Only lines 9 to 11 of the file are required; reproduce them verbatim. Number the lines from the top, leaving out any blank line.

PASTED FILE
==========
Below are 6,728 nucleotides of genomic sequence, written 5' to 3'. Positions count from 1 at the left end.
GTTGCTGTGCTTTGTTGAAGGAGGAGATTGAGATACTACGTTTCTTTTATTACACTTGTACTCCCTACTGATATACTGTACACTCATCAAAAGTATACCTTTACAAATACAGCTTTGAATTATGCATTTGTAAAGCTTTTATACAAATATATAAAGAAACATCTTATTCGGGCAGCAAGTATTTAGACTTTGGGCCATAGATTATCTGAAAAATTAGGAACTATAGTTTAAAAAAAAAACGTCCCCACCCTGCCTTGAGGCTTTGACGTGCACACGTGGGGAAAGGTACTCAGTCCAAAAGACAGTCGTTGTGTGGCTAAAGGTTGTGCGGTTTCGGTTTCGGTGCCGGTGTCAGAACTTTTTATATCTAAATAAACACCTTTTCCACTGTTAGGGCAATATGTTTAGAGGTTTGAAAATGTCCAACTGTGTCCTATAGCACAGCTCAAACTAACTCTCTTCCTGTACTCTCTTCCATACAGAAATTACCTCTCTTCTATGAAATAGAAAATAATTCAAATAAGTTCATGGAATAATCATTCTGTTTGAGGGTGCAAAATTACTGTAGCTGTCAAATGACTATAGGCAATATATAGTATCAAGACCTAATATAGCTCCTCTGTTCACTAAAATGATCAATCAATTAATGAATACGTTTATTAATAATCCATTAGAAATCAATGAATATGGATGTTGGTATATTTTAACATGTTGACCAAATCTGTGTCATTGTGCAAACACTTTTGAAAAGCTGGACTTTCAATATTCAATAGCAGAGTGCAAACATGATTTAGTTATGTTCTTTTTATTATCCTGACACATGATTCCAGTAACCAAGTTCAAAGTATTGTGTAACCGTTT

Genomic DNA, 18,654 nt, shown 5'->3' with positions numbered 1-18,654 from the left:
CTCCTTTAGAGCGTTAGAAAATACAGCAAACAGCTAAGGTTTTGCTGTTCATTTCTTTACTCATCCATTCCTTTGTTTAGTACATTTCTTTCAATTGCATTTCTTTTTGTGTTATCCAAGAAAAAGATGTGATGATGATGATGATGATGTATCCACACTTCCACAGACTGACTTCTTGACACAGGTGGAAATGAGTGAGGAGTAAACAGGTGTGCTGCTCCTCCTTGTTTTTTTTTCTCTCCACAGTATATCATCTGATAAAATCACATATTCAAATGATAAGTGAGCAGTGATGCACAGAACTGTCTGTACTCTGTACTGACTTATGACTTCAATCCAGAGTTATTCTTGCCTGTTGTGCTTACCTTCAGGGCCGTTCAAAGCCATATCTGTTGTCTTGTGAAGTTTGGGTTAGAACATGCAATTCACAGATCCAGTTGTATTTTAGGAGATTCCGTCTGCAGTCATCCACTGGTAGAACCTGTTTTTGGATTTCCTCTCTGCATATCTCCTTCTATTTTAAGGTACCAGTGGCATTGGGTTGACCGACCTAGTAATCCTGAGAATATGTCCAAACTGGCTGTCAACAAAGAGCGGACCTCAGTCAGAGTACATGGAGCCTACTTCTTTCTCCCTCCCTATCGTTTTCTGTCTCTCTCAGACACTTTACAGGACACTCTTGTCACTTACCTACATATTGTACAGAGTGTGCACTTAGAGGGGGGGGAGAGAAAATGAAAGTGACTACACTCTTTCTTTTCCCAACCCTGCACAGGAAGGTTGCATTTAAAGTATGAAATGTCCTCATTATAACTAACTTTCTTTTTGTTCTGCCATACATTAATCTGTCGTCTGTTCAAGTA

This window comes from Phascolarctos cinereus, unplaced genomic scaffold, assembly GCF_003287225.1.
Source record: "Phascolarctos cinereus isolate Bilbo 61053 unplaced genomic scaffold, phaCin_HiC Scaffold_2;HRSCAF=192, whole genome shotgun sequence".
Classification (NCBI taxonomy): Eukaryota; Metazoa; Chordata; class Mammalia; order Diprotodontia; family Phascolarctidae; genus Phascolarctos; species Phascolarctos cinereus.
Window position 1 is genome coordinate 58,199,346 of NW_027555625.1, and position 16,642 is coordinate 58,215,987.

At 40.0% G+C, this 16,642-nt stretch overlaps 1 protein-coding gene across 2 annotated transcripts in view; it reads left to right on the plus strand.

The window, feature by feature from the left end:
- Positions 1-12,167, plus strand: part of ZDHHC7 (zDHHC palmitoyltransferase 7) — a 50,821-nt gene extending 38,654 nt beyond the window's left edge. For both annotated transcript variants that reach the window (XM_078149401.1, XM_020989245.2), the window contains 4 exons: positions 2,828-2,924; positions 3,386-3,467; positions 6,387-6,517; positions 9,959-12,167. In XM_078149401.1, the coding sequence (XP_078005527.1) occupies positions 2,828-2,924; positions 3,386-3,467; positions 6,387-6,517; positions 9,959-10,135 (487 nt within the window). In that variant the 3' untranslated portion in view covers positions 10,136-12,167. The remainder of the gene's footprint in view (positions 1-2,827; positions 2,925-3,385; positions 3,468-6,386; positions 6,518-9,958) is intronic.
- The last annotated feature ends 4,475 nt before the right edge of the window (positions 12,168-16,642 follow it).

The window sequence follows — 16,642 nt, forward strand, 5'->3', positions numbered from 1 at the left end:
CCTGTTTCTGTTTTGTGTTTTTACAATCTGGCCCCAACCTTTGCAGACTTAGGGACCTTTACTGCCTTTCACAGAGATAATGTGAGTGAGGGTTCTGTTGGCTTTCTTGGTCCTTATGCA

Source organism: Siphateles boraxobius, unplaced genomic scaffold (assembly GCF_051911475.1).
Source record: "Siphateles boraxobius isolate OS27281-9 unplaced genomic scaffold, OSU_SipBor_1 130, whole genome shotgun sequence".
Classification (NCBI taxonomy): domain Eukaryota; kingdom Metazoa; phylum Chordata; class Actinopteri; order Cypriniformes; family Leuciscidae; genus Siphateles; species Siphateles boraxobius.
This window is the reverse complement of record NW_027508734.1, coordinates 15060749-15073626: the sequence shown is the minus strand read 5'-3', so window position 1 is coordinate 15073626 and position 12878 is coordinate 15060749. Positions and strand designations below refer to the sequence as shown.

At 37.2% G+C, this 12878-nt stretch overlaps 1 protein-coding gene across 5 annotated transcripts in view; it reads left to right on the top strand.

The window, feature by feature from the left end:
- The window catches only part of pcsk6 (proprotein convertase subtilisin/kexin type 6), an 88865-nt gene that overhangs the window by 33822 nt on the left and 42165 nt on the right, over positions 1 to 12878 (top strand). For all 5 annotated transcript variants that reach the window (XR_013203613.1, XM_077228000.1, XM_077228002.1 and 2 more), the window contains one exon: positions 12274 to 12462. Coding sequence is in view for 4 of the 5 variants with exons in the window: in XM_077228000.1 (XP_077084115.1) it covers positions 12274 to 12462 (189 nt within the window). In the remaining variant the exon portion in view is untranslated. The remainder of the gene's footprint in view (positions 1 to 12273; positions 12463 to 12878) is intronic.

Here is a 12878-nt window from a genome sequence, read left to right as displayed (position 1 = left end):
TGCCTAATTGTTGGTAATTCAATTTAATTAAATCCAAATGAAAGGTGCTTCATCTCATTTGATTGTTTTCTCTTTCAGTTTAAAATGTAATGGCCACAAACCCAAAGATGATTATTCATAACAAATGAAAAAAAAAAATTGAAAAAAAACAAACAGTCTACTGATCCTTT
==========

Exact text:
At 40.0% G+C, this 16,642-nt stretch overlaps 1 protein-coding gene across 2 annotated transcripts in view; it reads left to right on the plus strand.

The window, feature by feature from the left end:
- Positions 1-12,167, plus strand: part of ZDHHC7 (zDHHC palmitoyltransferase 7) — a 50,821-nt gene extending 38,654 nt beyond the window's left edge. For both annotated transcript variants that reach the window (XM_078149401.1, XM_020989245.2), the window contains 4 exons: positions 2,828-2,924; positions 3,386-3,467; positions 6,387-6,517; positions 9,959-12,167. In XM_078149401.1, the coding sequence (XP_078005527.1) occupies positions 2,828-2,924; positions 3,386-3,467; positions 6,387-6,517; positions 9,959-10,135 (487 nt within the window). In that variant the 3' untranslated portion in view covers positions 10,136-12,167. The remainder of the gene's footprint in view (positions 1-2,827; positions 2,925-3,385; positions 3,468-6,386; positions 6,518-9,958) is intronic.